The LA Times story on the problems of the “neocons” offers this by way of definition:
“Neocons” — best known for advocating aggressive foreign and military policies — are in the painful zone between distinction and disfavor in Washington. They are losing battles on Capitol Hill. Their principles have stopped appearing in new U.S. policies. And where neoconservatives were once seen as having a future in Republican administrations, the setbacks in Iraq could make it difficult for the group’s leading members to win Senate confirmation for top posts in the future.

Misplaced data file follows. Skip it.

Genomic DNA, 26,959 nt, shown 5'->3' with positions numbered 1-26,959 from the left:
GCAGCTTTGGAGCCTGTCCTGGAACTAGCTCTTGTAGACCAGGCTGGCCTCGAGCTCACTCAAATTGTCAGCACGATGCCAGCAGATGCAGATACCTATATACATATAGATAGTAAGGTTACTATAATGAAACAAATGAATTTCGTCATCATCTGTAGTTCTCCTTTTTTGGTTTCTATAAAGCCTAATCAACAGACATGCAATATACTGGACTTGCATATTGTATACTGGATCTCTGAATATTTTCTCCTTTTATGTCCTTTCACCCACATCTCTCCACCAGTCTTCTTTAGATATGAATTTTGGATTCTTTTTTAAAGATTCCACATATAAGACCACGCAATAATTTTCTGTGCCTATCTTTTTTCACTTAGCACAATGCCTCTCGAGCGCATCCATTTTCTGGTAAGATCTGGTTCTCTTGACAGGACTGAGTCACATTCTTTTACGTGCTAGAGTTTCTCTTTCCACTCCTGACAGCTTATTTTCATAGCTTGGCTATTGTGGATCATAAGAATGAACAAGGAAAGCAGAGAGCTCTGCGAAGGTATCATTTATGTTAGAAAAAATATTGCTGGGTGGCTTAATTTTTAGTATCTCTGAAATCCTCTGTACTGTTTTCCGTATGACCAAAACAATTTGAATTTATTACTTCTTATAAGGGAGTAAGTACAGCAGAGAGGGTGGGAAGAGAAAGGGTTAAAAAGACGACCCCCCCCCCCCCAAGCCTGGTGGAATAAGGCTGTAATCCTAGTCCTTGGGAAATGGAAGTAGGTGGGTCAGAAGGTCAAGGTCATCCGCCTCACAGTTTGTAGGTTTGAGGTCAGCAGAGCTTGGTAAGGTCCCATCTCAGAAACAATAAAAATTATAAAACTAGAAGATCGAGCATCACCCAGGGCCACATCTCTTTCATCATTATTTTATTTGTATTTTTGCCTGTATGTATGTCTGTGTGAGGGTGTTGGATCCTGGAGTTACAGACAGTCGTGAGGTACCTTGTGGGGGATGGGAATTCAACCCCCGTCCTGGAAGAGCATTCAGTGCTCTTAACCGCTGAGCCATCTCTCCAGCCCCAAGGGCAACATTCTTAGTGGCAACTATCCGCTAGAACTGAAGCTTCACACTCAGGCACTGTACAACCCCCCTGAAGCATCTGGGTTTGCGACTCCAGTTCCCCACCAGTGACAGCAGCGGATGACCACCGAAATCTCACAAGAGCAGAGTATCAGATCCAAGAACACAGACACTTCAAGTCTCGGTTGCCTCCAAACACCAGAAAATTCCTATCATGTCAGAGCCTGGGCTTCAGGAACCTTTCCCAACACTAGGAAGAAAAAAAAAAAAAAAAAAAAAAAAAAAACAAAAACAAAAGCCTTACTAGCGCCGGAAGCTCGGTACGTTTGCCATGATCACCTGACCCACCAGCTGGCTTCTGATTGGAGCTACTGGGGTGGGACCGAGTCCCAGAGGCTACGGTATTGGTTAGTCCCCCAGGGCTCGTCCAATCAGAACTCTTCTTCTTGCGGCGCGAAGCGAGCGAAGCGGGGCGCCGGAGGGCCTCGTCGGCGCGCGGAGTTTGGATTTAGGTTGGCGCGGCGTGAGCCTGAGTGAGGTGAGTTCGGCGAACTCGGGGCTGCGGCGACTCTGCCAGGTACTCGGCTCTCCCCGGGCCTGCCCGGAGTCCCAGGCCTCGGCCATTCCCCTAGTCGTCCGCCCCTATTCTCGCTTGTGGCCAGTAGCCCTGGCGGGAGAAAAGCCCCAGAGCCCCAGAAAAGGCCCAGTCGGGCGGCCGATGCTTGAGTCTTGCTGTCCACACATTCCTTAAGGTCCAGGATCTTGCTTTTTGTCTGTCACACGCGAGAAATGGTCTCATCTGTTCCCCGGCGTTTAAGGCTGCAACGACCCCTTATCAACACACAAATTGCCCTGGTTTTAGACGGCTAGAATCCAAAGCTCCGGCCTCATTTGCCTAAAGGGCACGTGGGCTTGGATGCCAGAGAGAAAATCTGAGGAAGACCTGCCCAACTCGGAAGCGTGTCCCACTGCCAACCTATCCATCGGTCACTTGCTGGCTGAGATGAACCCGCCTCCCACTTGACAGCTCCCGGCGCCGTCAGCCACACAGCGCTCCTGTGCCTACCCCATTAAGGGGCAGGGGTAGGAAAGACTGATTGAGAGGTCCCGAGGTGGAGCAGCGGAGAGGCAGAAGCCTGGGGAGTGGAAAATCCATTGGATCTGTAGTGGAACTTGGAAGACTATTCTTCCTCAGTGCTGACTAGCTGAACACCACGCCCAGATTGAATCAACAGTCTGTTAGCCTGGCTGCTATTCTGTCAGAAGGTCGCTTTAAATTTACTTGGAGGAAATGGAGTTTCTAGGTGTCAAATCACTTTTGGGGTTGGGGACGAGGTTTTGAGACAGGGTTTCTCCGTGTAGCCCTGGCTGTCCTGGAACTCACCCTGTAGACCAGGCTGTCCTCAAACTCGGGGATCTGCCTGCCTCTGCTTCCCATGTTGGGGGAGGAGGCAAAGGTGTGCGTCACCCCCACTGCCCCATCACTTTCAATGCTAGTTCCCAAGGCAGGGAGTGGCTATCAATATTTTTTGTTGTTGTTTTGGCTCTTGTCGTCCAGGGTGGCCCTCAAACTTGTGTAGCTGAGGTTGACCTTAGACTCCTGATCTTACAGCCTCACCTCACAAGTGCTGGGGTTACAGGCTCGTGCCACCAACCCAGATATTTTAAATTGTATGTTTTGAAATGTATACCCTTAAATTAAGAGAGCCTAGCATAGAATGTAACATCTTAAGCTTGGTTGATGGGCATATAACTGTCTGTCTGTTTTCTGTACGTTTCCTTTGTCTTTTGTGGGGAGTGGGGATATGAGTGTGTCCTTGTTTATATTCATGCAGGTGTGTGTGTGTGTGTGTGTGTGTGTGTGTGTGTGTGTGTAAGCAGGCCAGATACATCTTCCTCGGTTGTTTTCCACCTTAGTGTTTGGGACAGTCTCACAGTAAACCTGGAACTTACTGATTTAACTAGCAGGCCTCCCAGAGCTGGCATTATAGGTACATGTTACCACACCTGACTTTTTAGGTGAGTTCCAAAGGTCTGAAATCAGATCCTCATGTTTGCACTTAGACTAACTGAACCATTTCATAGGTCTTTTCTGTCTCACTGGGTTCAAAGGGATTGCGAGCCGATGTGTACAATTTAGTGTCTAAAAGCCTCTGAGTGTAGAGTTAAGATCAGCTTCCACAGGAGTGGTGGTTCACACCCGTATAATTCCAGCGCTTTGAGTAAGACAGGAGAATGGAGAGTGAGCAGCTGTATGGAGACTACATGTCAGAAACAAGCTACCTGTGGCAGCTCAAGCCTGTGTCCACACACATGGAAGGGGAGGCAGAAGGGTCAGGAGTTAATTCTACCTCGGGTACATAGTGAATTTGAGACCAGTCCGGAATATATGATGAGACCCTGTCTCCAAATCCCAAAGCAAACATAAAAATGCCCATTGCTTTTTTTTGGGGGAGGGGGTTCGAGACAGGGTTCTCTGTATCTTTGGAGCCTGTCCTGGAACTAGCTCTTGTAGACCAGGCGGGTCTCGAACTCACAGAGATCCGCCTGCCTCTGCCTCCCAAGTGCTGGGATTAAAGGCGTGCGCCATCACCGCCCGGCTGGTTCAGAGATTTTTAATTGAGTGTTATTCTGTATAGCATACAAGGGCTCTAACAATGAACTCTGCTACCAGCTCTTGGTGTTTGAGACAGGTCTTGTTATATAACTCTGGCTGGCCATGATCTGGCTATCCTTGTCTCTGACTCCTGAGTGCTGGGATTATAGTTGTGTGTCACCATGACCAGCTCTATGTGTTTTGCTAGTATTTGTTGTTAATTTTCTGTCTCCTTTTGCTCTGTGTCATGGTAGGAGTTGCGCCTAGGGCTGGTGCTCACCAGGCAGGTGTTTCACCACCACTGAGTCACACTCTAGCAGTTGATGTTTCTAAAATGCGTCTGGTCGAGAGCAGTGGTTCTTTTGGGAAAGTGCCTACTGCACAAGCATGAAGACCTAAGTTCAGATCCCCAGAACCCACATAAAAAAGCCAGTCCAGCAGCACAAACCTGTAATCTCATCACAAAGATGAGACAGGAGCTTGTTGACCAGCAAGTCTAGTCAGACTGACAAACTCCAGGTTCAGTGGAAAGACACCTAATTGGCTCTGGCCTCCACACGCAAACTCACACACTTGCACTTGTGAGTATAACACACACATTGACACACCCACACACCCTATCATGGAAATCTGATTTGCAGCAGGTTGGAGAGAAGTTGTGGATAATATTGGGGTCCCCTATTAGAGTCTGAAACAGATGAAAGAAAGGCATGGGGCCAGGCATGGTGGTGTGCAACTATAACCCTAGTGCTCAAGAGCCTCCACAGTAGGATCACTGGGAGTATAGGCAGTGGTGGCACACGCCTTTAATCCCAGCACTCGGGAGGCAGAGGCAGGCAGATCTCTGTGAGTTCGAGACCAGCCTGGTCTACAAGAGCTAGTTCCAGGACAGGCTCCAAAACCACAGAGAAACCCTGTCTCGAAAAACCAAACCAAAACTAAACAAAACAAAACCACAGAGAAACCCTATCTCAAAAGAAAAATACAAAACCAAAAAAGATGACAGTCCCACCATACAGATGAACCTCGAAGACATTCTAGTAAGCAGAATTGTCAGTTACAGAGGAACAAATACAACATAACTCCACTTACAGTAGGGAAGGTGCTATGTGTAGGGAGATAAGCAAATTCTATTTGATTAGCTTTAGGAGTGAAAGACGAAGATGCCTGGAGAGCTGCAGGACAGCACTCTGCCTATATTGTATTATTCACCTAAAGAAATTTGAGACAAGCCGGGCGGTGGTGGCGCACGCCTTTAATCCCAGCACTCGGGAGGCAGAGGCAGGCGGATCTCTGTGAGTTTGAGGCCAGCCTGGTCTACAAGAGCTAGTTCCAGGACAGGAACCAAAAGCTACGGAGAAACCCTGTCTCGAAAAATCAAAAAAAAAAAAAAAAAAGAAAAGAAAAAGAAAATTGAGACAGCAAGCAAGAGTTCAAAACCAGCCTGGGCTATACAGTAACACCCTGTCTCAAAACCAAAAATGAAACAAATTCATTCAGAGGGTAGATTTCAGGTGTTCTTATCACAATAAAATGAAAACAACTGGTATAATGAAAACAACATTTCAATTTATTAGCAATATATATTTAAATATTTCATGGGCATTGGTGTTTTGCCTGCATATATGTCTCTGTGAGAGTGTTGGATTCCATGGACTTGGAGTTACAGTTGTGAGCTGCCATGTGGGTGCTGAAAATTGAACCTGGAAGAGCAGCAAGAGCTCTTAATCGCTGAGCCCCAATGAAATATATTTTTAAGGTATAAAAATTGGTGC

Let’s see. Goldwater talked about winning nuclear wars and lobbing warheads through Kremlin windows. National Review called for rollback, not containment. Meanwhile, Krauthammer and Frum opposed the war in Yugoslavia while National Review supported (and Pat Buchanan wanted to send the US Navy to protect Croatia). When Bill Kristol offered his plan for a new foreign policy, he deliberately did not use the word “neoconservative” but neo-Reaganite. Etc, etc, etc. Is anybody seeing my point yet?